Oakland Firefighters Warned of ‘Lax Security’ at Construction Site Six Months Before Tuesday’s Fire

Oakland firefighters warned their department’s leaders six months ago that the Ice House townhouse project, which burned on Tuesday morning, was poorly secured. They asked if more could be done to “compel” the developer to prevent a devastating fire at the site, but it’s unclear whether much was done to follow up on the warning.

After putting out a small fire inside one of the unfinished buildings at 1:41 a.m. on April 29, a firefighter sent an email to OFD Capt. Erik Logan and multiple other OFD commanders warning of “lax security at a building that is in its most vulnerable stage of construction,” and requesting help resolving the issue.

The firefighter didn’t say in the email, which was obtained by the Express, whether they felt it was caused by arson or accident. But an onsite security guard provided information that indicated the fire might have been accidentally caused by “squatters” taking shelter in the building.

The guard, according to the firefighter’s email, “echoed our concerns at the lack of a more hardened or protected site,” and he acknowledged that “he was the only guard on duty and that there is an ongoing issue with unauthorized persons coming and going from the area and possibly squatting.”

The guard added that the building “had no fire protection in place,” despite the exposed framing making it vulnerable to ignition by arson or accident. The guard also told OFD firefighters that there were no heat or motion detecting devices in use, and no security cameras visible, and furthermore that the 6-foot fence around the perimeter was not topped with razor wire, making it easy to climb over.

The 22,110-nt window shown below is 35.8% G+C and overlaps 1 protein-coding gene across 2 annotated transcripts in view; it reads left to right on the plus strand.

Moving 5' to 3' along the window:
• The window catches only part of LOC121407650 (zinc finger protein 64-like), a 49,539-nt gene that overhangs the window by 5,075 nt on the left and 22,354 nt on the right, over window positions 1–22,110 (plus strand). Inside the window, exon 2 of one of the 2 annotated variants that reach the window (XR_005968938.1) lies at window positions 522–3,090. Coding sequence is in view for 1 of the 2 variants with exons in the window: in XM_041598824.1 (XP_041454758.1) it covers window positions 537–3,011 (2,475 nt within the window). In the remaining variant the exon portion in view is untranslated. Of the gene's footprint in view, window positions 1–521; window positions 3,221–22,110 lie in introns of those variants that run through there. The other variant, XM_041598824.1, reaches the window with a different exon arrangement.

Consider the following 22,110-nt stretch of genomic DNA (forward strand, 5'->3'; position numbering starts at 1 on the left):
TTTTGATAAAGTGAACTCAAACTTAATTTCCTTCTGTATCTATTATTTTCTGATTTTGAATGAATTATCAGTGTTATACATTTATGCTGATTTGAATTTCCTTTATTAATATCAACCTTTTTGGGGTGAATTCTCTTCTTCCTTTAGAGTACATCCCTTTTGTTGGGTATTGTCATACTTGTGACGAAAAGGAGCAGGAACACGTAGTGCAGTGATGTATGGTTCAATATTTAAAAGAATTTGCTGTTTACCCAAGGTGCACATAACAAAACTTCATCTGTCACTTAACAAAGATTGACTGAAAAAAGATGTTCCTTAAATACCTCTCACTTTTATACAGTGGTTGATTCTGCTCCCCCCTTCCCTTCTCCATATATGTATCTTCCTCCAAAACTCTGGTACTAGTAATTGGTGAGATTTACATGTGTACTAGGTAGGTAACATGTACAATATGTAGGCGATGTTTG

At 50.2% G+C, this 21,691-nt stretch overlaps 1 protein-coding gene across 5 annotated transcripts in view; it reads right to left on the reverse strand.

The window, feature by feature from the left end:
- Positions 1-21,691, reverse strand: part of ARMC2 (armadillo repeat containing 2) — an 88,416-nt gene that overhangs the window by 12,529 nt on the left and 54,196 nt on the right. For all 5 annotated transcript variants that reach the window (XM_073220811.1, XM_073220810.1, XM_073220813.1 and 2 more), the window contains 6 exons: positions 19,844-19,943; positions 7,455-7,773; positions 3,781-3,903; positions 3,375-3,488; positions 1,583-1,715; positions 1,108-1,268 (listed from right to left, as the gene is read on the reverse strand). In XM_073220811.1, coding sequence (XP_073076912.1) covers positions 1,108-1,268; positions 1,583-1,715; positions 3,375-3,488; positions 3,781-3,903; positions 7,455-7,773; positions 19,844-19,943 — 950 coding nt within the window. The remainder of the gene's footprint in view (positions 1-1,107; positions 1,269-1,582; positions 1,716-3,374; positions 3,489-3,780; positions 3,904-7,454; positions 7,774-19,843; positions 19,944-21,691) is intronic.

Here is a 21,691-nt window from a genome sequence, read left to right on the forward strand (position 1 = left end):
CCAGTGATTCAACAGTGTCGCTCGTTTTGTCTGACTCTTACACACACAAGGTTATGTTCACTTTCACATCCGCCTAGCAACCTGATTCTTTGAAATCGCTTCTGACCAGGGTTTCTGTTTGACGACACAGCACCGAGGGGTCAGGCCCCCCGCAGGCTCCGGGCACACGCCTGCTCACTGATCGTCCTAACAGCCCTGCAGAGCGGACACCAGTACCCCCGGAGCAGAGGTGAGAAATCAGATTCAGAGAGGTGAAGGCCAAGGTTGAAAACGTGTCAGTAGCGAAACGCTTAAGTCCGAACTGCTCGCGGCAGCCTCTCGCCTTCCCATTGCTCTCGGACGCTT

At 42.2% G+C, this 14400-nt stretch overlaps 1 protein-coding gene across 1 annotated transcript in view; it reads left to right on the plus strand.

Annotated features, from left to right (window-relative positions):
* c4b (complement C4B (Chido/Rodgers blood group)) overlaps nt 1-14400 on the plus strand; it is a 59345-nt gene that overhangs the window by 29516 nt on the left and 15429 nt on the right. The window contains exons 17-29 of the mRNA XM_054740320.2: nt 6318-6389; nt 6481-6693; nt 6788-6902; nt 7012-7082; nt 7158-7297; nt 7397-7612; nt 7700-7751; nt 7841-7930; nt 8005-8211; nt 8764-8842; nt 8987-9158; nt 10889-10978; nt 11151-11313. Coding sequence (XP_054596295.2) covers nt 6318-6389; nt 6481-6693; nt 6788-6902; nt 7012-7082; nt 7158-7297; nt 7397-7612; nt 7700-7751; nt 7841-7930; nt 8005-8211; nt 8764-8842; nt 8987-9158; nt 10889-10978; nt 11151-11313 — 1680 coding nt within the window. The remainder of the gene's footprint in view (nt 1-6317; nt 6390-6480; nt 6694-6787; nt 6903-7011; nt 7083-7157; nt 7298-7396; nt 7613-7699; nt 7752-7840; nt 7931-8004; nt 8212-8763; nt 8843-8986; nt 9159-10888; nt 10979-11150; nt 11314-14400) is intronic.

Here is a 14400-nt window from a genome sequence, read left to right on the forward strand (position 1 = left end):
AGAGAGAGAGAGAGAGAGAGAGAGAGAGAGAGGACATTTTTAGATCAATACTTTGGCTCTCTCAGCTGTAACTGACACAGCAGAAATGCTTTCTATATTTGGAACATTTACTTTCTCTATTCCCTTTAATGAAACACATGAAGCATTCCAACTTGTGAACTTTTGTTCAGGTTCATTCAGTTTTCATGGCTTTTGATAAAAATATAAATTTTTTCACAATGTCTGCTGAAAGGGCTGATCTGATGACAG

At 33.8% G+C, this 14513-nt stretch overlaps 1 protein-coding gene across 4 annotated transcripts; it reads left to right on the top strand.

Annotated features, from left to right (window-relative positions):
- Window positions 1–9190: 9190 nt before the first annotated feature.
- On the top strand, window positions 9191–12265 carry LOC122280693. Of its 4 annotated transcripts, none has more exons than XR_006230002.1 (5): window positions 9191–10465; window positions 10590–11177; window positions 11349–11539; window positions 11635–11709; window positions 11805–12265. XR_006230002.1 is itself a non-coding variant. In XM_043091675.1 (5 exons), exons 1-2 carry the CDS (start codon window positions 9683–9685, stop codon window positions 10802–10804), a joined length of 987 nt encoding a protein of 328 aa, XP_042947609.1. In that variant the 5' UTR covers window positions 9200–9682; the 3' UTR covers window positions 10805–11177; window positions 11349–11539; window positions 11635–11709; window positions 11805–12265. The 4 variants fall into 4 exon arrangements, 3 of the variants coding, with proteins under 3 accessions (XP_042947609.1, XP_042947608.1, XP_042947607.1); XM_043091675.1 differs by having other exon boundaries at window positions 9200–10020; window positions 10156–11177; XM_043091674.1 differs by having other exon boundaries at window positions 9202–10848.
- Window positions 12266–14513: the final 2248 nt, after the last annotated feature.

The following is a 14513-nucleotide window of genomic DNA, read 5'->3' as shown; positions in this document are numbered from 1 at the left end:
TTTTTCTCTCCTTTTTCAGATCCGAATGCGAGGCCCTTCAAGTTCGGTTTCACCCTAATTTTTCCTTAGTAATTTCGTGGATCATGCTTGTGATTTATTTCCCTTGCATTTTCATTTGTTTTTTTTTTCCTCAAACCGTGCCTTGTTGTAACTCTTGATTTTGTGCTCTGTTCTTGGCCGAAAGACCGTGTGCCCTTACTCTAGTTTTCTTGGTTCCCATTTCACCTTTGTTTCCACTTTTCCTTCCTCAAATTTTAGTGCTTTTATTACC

Views of the construction from April available on Google Maps confirm that the fence had no razor or barbed wire topping. There are also no security cameras visible, nor signs warning of security and surveillance, as is common at other construction sites.

“Given the recent history of ‘total loss’ fires in buildings that were in the same phase of construction, and our obvious desire to prevent such an incident from happening again, is there any way to compel the developers, either through our fire prevention department, the building department or the city attorneys office, to do a better job at securing their site?” the firefighter asked OFD commanders in the email.

Phil Kerr, CEO of City Ventures, the Ice House’s developer, told the Chronicle earlier this week that security cameras were installed in April, but he couldn’t say whether it was before or after the smaller fire.

Federal and local investigators have yet to say what caused Tuesday’s morning’s fire, but Oakland Mayor Libby Schaaf called it an “attack” on new housing, alluding to a possible political motive.

Ray Roundtree, who leads the San Francisco division of the Bureau of Alcohol, Tobacco, Firearms, and Explosives, which is heading up the investigation, said in a press release yesterday that “ATF approaches these scenes without any preconceptions about what may have happened, and we allow the evidence to guide us to a conclusion.”

The Ice House fire is not only the latest suspicious fire at a construction site in recent years, it’s also the latest fire to consume a building where firefighters had previously warned their own command that something more should be done to avert a disaster.

For example, firefighters previously responded to two fires at the Miller Avenue Library building, which was completely destroyed by a third fire in February. The city did not fully secure the site, and as a result, it was completely destroyed. Firefighters also attempted to warn fire inspectors city officials about safety problems inside the San Pablo Avenue halfway house that burned in March 2017 over a year before a fire erupted there, but little was done. The March 2017 fire killed four inside the San Pablo halfway house.
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